On January 25, 1984, Appellant, Public Auditorium Authority of Pittsburgh and Allegheny County, filed a Petition for Leave to Intervene and was granted leave to intervene as a plaintiff on February 7, 1984. Arguments on Exceptions to the Findings, filed by the County and expressly adopted by the Authority, were heard by the trial court. On July 17, 1984, the Exceptions were dismissed and a final order was issued entering judgment for Gateway. Timely notices of appeal were filed by both the County and the Authority with the Commonwealth Court. On October 2, 1984, the Commonwealth Court entered an order consolidating the appeals and, on November 16, 1984, entered an order transferring the appeal to this Court.*fn3
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In this consolidated appeal, we are asked to consider: (1) whether Appellee has standing to challenge the constitutionality of the statute and ordinance; and (2) whether Appellee has met its burden of proof that the tax violates the Uniformity Clause of the Pennsylvania Constitution and the Due Process and Equal Protection Clauses of the United States Constitution.
The essence of Appellants' standing argument is that Gateway is not the taxpayer under the statute and ordinance, but merely the collector, and that Appellee has no direct and substantial interest in its claim of unconstitutionality because of its failure to prove financial injury as a result of the tax. Appellants, therefore, conclude that the trial court erred in its ruling that Gateway has standing to challenge the tax. We do not agree.
Appellants' first argument, that Gateway lacks standing to challenge the tax by virtue of its status as collector and not taxpayer, is clearly without merit under applicable Pennsylvania case law.
In both Airway Arms, Inc. v. Moon Area School District, 498 Pa. 286, 446 A.2d 234 (1982), app. dismissed sub. nom. Grant-Oliver Corp. v. Moon Area School District, 459 U.S. 1094, 103 S.Ct. 711, 74 L.Ed.2d 942 (1983); and William Penn Parking Garage, Inc. v. City of Pittsburgh, 464 Pa. 168, 346 A.2d 269 (1975) (plurality opinion), the tax collection liability of parking lot operators was sufficient to confer standing to challenge the constitutionality of a tax imposed upon the consideration received by the operators from their patrons. The test for standing articulated by this Court in William Penn was "that one who seeks to challenge governmental action must show a direct and substantial interest . . . . In addition he must show a sufficiently close causal connection between the challenged action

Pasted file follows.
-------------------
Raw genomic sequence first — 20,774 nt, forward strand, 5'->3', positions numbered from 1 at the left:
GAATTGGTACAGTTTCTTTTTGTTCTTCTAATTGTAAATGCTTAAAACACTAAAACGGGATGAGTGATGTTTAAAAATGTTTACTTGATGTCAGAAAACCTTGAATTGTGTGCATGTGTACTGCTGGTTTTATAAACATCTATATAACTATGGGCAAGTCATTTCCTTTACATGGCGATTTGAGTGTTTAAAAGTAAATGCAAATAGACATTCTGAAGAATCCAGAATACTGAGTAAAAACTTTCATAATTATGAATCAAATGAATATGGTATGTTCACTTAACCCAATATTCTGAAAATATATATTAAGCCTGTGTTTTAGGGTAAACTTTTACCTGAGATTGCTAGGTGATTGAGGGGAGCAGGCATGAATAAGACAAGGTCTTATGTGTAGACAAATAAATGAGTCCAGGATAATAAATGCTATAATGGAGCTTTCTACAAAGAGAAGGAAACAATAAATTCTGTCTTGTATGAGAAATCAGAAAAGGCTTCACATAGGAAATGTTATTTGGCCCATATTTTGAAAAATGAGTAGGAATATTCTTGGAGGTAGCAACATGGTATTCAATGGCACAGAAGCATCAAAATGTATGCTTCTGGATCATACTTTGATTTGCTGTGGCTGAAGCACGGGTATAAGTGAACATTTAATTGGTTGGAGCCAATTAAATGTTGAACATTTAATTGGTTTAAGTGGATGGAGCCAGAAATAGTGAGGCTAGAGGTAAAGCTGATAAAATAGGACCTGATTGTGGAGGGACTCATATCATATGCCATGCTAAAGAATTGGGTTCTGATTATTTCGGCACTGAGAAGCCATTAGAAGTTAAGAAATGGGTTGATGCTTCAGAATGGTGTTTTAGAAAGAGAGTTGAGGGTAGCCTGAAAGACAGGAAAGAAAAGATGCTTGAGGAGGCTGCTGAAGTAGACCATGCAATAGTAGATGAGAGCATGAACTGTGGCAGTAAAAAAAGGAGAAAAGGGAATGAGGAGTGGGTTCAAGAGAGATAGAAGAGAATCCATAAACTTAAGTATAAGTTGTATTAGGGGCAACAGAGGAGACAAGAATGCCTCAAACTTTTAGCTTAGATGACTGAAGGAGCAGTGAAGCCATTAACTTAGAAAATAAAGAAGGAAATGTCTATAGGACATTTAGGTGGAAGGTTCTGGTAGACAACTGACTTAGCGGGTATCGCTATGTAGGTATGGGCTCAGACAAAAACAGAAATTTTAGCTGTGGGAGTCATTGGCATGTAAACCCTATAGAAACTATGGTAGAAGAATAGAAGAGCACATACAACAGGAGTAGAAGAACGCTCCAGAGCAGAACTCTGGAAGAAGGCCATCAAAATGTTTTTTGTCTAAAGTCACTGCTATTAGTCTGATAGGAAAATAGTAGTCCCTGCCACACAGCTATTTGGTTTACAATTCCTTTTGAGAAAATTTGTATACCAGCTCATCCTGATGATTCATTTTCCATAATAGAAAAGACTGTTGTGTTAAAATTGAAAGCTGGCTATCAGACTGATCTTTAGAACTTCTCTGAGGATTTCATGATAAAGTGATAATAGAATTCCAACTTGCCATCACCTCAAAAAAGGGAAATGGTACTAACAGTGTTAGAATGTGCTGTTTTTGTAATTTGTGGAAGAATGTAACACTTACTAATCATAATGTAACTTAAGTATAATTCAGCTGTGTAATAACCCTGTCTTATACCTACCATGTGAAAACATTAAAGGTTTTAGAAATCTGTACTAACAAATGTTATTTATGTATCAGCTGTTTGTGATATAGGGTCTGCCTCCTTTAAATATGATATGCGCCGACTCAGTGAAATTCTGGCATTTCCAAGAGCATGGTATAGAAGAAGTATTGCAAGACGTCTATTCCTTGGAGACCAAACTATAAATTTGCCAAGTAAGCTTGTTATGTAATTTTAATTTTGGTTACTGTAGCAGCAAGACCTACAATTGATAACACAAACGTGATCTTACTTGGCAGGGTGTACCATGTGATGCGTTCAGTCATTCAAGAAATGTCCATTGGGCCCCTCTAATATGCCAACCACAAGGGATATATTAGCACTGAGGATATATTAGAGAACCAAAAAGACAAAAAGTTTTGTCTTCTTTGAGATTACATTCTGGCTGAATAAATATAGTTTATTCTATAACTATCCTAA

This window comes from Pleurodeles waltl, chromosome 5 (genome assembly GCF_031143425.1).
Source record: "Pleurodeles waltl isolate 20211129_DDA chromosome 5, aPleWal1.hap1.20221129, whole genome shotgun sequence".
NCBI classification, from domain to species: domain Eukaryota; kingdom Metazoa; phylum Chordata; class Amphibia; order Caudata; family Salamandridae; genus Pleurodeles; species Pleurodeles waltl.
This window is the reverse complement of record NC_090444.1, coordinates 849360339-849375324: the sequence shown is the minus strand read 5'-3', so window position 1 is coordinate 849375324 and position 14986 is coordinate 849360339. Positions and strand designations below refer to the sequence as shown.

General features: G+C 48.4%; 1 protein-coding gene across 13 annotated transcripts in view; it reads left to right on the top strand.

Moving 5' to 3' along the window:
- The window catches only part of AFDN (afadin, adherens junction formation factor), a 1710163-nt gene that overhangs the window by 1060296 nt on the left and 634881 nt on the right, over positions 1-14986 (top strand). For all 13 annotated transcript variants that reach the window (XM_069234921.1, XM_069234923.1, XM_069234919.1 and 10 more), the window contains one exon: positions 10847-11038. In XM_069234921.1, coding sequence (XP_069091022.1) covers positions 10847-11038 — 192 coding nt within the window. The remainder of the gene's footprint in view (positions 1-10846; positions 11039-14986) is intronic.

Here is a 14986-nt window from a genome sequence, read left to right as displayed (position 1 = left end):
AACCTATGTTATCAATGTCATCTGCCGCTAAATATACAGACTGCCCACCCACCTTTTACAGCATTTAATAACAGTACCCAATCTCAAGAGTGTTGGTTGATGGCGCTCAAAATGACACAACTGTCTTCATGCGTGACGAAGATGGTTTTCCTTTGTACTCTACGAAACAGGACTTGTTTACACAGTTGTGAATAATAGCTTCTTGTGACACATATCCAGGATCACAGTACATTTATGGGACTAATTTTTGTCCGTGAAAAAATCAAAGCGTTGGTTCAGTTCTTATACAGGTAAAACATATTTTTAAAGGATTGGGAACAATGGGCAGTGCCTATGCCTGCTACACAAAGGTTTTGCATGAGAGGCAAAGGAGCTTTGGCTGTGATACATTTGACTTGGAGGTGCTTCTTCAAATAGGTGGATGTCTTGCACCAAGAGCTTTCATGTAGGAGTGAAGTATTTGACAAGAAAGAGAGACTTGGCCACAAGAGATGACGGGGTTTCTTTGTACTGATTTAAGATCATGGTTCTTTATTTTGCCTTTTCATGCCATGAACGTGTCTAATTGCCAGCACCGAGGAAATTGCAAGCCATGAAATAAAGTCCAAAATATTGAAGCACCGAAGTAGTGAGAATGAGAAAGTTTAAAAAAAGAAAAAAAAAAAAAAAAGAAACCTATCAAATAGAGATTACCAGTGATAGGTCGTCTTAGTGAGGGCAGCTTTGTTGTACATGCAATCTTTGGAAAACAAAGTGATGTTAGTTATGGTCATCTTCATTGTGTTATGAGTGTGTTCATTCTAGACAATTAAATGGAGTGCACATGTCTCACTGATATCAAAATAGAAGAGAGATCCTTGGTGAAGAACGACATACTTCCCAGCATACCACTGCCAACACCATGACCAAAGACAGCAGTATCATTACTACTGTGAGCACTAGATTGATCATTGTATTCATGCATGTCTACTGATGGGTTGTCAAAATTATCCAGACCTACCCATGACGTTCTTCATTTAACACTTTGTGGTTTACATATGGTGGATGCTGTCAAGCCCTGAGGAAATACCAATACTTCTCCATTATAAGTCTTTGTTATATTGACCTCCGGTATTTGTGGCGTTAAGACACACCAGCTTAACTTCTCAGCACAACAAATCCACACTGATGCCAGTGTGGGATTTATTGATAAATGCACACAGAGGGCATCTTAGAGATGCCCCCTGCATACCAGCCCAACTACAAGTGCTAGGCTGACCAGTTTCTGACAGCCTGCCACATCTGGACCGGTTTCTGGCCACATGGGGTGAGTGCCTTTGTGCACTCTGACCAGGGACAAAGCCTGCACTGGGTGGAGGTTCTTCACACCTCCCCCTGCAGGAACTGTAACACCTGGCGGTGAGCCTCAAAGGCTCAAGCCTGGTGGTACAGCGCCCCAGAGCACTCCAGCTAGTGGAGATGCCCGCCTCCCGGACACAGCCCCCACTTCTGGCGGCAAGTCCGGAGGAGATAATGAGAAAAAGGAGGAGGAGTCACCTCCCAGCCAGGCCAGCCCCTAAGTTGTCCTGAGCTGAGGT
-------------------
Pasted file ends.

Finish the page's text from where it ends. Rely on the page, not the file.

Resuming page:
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and the asserted injury to qualify the interest as 'immediate' rather than 'remote'." Id., 464 Pa. at 202, 346 A.2d at 286.
In the Court's analysis of the requirements of the standing test, "substantial interest simply means that the individual's interest must have substance -- there must be some discernible adverse effect to some interest other than the abstract interest of all citizens in having others comply with the law . . . . [D]irect simply means that the person claiming to be aggrieved must show causation of the harm to his interest by the matter of which he complains . . . .
"The remaining requirements are that the interest be 'immediate' and 'not a remote consequence of the judgment' . . . . Here, the concern is with the nature of the causal connection between the action complained of and the injury to the person challenging it . . . . [I]t is clear that the possibility that an interest will suffice to confer standing grows less as the causal connection grows more remote." Id., 464 Pa. at 193-197, 346 A.2d at 282-283.
In applying the test to the facts, the Court concluded that the causal connection between the tax and the injury to the parking operators was sufficiently close to afford them standing. In support of this conclusion, the Court noted: "While the tax falls initially upon the patrons of the parking operators, it is levied upon the very transaction between them. Thus the effect of the tax upon their business is removed from the cause by only a single short step." William Penn, 464 Pa. at 208, 346 A.2d at 289.